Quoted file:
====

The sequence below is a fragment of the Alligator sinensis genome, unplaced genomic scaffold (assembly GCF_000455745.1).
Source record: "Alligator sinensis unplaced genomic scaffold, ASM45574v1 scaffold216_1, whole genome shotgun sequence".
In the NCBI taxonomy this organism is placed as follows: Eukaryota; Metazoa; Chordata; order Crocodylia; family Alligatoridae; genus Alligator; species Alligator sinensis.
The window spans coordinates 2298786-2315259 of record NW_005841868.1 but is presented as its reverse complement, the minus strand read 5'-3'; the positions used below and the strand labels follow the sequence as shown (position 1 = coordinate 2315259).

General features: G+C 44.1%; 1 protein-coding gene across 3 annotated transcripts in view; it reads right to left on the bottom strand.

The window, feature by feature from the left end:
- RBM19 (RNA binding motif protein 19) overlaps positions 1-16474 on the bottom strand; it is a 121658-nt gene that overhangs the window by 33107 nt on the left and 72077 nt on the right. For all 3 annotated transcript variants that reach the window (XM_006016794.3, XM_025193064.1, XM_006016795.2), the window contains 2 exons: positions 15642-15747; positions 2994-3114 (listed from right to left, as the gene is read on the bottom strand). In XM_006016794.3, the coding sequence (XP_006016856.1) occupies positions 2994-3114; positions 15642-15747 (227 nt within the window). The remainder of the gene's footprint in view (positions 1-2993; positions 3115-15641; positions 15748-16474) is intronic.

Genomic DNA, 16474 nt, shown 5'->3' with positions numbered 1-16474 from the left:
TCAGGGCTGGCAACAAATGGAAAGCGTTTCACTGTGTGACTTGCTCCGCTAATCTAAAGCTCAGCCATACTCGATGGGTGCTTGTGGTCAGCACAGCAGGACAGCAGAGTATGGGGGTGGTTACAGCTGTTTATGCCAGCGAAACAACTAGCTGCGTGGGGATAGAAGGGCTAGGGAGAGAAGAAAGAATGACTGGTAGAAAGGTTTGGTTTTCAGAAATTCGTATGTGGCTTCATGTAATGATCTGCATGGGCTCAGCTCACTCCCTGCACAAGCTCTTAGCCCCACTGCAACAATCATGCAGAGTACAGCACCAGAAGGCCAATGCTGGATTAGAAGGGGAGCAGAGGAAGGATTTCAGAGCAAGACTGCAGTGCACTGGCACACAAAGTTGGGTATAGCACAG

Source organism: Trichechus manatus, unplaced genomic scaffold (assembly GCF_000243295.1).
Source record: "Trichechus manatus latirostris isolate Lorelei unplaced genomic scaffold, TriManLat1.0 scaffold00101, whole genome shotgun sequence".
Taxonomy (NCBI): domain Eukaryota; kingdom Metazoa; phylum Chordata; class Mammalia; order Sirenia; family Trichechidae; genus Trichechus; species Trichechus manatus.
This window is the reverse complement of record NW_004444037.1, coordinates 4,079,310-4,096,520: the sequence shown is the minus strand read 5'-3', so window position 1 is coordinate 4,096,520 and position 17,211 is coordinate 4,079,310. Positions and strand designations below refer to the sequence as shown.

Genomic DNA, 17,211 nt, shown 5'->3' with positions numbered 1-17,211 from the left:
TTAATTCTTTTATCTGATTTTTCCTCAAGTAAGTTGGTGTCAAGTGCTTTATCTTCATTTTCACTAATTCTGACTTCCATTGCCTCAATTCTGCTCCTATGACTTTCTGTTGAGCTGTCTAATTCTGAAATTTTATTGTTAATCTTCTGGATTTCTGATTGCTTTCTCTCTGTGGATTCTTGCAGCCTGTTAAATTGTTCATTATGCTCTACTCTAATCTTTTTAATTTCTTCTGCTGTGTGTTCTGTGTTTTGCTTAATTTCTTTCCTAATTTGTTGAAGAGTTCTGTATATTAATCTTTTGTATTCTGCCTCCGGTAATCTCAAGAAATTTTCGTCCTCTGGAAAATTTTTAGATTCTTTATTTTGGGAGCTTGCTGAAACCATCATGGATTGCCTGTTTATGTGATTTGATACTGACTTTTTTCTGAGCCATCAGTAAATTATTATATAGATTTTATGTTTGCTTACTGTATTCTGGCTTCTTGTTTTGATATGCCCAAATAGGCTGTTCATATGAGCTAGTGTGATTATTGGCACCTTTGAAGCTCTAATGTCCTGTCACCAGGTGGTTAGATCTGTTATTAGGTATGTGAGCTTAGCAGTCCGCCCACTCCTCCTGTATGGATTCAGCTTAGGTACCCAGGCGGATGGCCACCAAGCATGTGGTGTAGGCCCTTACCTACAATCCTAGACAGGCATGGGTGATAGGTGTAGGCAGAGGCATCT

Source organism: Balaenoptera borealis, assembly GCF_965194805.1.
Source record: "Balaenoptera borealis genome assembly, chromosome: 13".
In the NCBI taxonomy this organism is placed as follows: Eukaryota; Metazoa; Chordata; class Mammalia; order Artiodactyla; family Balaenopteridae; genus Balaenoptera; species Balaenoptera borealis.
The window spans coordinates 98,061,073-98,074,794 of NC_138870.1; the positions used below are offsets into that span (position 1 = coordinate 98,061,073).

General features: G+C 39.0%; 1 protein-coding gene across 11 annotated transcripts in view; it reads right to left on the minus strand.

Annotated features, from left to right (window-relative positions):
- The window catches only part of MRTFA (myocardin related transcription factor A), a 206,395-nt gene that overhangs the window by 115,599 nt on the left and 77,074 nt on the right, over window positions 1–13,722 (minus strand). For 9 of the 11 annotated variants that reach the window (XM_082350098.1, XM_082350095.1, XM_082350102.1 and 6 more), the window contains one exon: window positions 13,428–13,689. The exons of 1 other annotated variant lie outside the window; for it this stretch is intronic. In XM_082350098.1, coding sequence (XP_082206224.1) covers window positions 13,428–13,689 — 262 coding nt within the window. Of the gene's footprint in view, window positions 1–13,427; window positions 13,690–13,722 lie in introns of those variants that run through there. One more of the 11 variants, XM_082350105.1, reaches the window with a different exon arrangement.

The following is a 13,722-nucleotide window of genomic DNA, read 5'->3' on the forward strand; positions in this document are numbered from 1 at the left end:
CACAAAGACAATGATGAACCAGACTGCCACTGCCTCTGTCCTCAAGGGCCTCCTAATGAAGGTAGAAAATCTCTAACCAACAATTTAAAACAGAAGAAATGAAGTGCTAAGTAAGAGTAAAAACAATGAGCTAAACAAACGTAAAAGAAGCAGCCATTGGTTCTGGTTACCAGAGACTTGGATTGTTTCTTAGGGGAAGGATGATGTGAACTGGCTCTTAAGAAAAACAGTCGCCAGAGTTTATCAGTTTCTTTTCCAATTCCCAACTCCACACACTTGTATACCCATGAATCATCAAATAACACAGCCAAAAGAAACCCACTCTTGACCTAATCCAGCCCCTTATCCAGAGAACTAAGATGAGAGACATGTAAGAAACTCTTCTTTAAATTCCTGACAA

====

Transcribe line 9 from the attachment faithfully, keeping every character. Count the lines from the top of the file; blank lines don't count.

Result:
TCAGGGCTGGCAACAAATGGAAAGCGTTTCACTGTGTGACTTGCTCCGCTAATCTAAAGCTCAGCCATACTCGATGGGTGCTTGTGGTCAGCACAGCAGGACAGCAGAGTATGGGGGTGGTTACAGCTGTTTATGCCAGCGAAACAACTAGCTGCGTGGGGATAGAAGGGCTAGGGAGAGAAGAAAGAATGACTGGTAGAAAGGTTTGGTTTTCAGAAATTCGTATGTGGCTTCATGTAATGATCTGCATGGGCTCAGCTCACTCCCTGCACAAGCTCTTAGCCCCACTGCAACAATCATGCAGAGTACAGCACCAGAAGGCCAATGCTGGATTAGAAGGGGAGCAGAGGAAGGATTTCAGAGCAAGACTGCAGTGCACTGGCACACAAAGTTGGGTATAGCACAG